A Government under which business investment has suffered its sharpest fall for three decades.
And a Government under which the UK has recorded a trade deficit every month since January 1998.
Last month Patricia Hewitt blamed the quality of British management for the growing productivity gap.
Notice it is not the fault of the DTI or the Treasury or the fact that this Government has introduced one new regulation every 26 minutes of every working day. Apparently it’s all your fault.
And they must take responsibility for the problems in the wider economy too.
They must take responsibility for the massive expansion of means testing in the tax and benefits system, which has imposed yet more administrative costs on business.
The entire tax credit system is so confused that millions who are entitled to them cannot even be bothered to take them up.
The government must take responsibility for distorting incentives to work.
Because of the way tax credits work, two and a half million people on low incomes now face effective marginal tax rates of 40% or more and nearly two million face a marginal rate of 60% .
And this Government must take responsibility for reducing incentives to save.
Last week, I challenged the Chancellor to apologise for the damage he has caused to the pensions industry with his £5 billion a year raid on pension funds, a measure that will have cost £40 billion by the time of the next Election.
I told him that 300,000 stakeholder pension schemes – 90% of them – have no members.
I told him that the proportion of recently-retired pensioners taking an income from an occupational pension has fallen to just 59%.
But the Chancellor refused to apologise and refused to accept responsibility.
Once again, the Chancellor thinks he knows best.
And this is also his approach to the public services.
That is why he sets targets and imposes restrictions on professional people. Public Service Agreements were supposed to deliver value for money and ensure that the money going in to public services was met with improved outputs.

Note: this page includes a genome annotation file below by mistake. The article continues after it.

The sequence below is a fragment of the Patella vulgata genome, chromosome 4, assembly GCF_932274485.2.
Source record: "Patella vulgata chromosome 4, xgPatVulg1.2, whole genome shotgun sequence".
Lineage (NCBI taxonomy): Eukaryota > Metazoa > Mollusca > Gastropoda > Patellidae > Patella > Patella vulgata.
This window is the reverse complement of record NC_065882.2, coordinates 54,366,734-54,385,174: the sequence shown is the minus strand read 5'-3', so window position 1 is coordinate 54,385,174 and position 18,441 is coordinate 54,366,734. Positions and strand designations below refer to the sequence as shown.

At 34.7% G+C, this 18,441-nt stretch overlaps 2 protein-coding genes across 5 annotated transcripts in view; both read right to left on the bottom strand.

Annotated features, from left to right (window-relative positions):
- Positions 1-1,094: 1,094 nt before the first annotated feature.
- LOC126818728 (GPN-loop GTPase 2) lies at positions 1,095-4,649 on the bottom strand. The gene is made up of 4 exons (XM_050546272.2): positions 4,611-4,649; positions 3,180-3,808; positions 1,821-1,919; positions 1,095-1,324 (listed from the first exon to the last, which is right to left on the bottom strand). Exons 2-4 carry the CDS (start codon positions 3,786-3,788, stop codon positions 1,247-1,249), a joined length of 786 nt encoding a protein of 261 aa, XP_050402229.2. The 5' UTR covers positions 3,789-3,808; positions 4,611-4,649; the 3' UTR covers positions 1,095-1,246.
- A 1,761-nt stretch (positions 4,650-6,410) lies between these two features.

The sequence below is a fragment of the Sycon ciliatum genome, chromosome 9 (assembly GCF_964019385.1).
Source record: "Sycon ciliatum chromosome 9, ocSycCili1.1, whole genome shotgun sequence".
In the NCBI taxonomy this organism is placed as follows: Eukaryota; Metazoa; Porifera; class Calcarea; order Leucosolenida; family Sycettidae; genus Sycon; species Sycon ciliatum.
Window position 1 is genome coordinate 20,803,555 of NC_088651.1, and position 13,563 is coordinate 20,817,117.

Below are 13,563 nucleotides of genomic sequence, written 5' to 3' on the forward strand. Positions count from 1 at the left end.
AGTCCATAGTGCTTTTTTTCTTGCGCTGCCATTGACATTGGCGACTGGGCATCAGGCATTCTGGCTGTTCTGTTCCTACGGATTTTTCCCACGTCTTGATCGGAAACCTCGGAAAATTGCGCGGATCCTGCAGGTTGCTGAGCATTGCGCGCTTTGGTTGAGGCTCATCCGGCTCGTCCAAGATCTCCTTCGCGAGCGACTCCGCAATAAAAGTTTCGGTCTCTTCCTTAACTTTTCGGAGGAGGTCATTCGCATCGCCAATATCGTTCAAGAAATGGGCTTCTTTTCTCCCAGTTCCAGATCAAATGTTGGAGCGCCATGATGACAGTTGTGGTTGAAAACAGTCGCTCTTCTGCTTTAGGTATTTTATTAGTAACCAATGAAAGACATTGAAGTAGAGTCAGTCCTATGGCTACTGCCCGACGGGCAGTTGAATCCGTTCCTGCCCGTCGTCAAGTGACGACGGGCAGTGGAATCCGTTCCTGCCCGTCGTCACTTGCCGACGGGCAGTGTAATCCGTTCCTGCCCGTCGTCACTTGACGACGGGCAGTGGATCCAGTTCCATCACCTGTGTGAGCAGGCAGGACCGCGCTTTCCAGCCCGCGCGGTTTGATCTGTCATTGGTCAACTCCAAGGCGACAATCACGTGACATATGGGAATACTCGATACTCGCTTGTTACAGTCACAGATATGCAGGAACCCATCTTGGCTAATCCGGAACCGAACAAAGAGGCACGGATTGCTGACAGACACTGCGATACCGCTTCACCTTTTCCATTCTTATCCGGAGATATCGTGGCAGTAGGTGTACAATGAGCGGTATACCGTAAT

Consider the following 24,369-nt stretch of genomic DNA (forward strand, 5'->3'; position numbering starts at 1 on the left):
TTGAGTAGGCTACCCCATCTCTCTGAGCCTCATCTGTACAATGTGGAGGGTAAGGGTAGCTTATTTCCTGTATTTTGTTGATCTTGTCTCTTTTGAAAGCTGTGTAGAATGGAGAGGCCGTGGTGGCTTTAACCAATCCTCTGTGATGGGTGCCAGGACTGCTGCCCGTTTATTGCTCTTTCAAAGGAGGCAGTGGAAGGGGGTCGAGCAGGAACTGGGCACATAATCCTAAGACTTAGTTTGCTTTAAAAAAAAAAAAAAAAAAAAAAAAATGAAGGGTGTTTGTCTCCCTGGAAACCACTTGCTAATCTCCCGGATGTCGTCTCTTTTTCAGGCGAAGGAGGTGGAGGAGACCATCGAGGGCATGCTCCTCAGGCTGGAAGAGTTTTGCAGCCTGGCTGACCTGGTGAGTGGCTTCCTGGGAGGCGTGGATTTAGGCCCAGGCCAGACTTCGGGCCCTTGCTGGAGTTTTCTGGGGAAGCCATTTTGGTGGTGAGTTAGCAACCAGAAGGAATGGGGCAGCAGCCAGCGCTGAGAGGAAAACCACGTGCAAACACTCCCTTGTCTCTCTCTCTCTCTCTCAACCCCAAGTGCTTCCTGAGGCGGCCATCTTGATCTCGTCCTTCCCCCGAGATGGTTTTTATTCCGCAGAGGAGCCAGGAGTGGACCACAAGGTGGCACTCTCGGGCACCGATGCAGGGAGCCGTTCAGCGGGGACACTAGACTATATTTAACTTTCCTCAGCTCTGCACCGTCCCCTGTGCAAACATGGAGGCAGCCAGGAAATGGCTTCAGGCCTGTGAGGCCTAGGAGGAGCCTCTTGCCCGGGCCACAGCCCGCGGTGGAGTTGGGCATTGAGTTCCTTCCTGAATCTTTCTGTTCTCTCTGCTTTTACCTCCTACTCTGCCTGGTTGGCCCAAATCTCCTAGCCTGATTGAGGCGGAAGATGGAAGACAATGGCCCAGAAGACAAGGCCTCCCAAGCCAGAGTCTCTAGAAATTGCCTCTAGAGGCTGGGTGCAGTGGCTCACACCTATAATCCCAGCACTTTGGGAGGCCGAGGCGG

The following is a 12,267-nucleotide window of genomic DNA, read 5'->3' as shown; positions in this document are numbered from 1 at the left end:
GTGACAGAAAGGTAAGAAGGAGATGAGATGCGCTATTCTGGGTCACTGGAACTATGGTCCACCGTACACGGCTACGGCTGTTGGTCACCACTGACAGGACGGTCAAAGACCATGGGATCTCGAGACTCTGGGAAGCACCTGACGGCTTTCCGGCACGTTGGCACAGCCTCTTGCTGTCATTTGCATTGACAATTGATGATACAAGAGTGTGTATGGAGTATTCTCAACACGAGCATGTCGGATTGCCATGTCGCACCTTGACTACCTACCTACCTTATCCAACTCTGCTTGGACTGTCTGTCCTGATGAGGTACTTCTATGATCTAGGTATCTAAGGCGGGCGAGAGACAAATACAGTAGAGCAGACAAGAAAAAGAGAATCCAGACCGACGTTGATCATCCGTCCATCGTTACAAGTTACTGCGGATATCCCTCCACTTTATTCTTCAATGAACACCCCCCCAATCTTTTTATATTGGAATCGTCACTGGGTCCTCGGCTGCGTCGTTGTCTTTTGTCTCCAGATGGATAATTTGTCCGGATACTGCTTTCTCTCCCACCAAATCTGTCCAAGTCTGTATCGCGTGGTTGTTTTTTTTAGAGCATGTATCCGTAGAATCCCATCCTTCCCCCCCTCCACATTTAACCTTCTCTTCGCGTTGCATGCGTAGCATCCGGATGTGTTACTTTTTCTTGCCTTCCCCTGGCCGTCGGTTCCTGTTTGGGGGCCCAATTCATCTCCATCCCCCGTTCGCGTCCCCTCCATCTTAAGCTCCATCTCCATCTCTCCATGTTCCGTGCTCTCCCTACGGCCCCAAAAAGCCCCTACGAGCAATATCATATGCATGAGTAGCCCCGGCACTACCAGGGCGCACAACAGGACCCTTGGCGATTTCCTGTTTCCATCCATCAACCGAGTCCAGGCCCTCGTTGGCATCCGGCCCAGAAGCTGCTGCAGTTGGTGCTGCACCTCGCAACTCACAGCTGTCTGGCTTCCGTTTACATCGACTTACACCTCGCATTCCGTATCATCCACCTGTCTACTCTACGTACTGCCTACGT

But in reality, they have simply led to a culture of deceit, where professionals are forced to manipulate figures to meet centrally decided targets.
Huge pressure is brought to bear on doctors, nurses and teachers by bureaucrats who have boxes to tick.
The government has allowed political objectives to take priority over public service.
Hospital trolleys have their wheels removed so that they can be called beds.
Hospital corridors have partitions erected so that they can be called wards.
Examining boards manipulate A-level results to meet the latest Government objective.
And if after all this the target is still missed, the Government simply changes the target.
In fact, the Government has missed 40% of the targets it set itself in 1998 and 75% of the targets it set two years ago.
All this, despite the huge amounts of money going into public services.
This Government is very good at spending people’s money but not very good at producing the results people want to see.
They’ve spent more on the police – but street crime actually rose by more than 30% last year.
They’ve spent more on education – but 200,000 seven year-olds still can’t master the basics of reading and 1 in 4 eleven year-olds can’t deal with even basic maths.
They’ve spent more on the health service – but while activity has scarcely increased the number of administrators has.
All this suggests that productivity in our public services is deteriorating rather than improving.
And yet the Chancellor’s promise of more money for the public services has raised expectations and sparked a new round of public sector wage claims.
The Government has promised that it will be uncompromising, that higher wages have to be earned through modernisation and reform.
But how are these productivity gains to be measured?
By whom are they to be measured and over what period of time?
And what will happen to the wage increases in future years if the productivity gains fail to materialise?